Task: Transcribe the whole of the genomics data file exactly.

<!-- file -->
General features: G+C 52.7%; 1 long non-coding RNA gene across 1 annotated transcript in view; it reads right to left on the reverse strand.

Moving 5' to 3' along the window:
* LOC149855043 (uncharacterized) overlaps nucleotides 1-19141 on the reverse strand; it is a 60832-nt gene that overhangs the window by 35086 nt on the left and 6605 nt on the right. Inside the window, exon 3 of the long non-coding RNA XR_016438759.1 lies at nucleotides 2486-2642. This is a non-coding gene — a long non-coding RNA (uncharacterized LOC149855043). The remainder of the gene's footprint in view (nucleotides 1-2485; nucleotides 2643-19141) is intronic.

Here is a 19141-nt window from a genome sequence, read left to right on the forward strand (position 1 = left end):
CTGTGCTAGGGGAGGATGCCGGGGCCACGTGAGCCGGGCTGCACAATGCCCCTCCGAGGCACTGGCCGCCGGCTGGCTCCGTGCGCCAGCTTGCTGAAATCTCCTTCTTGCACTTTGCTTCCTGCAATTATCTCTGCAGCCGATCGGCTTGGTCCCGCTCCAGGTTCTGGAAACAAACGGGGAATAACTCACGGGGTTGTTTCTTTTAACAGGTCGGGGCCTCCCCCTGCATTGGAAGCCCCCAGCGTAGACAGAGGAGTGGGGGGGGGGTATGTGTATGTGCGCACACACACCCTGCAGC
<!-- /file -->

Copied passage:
General features: G+C 52.7%; 1 long non-coding RNA gene across 1 annotated transcript in view; it reads right to left on the reverse strand.

Moving 5' to 3' along the window:
* LOC149855043 (uncharacterized) overlaps nucleotides 1-19141 on the reverse strand; it is a 60832-nt gene that overhangs the window by 35086 nt on the left and 6605 nt on the right. Inside the window, exon 3 of the long non-coding RNA XR_016438759.1 lies at nucleotides 2486-2642. This is a non-coding gene — a long non-coding RNA (uncharacterized LOC149855043). The remainder of the gene's footprint in view (nucleotides 1-2485; nucleotides 2643-19141) is intronic.

Here is a 19141-nt window from a genome sequence, read left to right on the forward strand (position 1 = left end):
CTGTGCTAGGGGAGGATGCCGGGGCCACGTGAGCCGGGCTGCACAATGCCCCTCCGAGGCACTGGCCGCCGGCTGGCTCCGTGCGCCAGCTTGCTGAAATCTCCTTCTTGCACTTTGCTTCCTGCAATTATCTCTGCAGCCGATCGGCTTGGTCCCGCTCCAGGTTCTGGAAACAAACGGGGAATAACTCACGGGGTTGTTTCTTTTAACAGGTCGGGGCCTCCCCCTGCATTGGAAGCCCCCAGCGTAGACAGAGGAGTGGGGGGGGGGTATGTGTATGTGCGCACACACACCCTGCAGC